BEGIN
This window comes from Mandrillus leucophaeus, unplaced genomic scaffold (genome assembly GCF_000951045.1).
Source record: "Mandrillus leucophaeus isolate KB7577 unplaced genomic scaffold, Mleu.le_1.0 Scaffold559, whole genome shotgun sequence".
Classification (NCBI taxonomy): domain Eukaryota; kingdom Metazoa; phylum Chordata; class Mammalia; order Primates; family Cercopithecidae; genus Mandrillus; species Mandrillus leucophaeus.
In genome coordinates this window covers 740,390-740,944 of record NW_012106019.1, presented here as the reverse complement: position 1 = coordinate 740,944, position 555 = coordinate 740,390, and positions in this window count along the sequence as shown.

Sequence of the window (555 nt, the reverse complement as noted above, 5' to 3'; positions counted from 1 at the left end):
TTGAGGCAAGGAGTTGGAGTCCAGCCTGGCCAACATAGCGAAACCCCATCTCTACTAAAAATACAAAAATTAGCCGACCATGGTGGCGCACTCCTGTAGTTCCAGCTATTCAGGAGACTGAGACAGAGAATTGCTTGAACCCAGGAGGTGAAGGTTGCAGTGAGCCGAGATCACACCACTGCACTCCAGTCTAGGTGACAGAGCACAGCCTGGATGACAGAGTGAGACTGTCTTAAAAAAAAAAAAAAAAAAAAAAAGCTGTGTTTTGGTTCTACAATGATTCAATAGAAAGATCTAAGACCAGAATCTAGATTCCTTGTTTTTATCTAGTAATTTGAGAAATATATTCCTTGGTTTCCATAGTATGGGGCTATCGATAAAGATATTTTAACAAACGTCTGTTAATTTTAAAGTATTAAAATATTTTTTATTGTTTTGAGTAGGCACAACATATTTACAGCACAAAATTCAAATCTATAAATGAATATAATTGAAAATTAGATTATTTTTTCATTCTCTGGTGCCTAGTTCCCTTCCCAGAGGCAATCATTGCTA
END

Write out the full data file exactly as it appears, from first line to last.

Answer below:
This window comes from Mandrillus leucophaeus, unplaced genomic scaffold (genome assembly GCF_000951045.1).
Source record: "Mandrillus leucophaeus isolate KB7577 unplaced genomic scaffold, Mleu.le_1.0 Scaffold559, whole genome shotgun sequence".
Classification (NCBI taxonomy): domain Eukaryota; kingdom Metazoa; phylum Chordata; class Mammalia; order Primates; family Cercopithecidae; genus Mandrillus; species Mandrillus leucophaeus.
In genome coordinates this window covers 740,390-740,944 of record NW_012106019.1, presented here as the reverse complement: position 1 = coordinate 740,944, position 555 = coordinate 740,390, and positions in this window count along the sequence as shown.

Sequence of the window (555 nt, the reverse complement as noted above, 5' to 3'; positions counted from 1 at the left end):
TTGAGGCAAGGAGTTGGAGTCCAGCCTGGCCAACATAGCGAAACCCCATCTCTACTAAAAATACAAAAATTAGCCGACCATGGTGGCGCACTCCTGTAGTTCCAGCTATTCAGGAGACTGAGACAGAGAATTGCTTGAACCCAGGAGGTGAAGGTTGCAGTGAGCCGAGATCACACCACTGCACTCCAGTCTAGGTGACAGAGCACAGCCTGGATGACAGAGTGAGACTGTCTTAAAAAAAAAAAAAAAAAAAAAAAGCTGTGTTTTGGTTCTACAATGATTCAATAGAAAGATCTAAGACCAGAATCTAGATTCCTTGTTTTTATCTAGTAATTTGAGAAATATATTCCTTGGTTTCCATAGTATGGGGCTATCGATAAAGATATTTTAACAAACGTCTGTTAATTTTAAAGTATTAAAATATTTTTTATTGTTTTGAGTAGGCACAACATATTTACAGCACAAAATTCAAATCTATAAATGAATATAATTGAAAATTAGATTATTTTTTCATTCTCTGGTGCCTAGTTCCCTTCCCAGAGGCAATCATTGCTA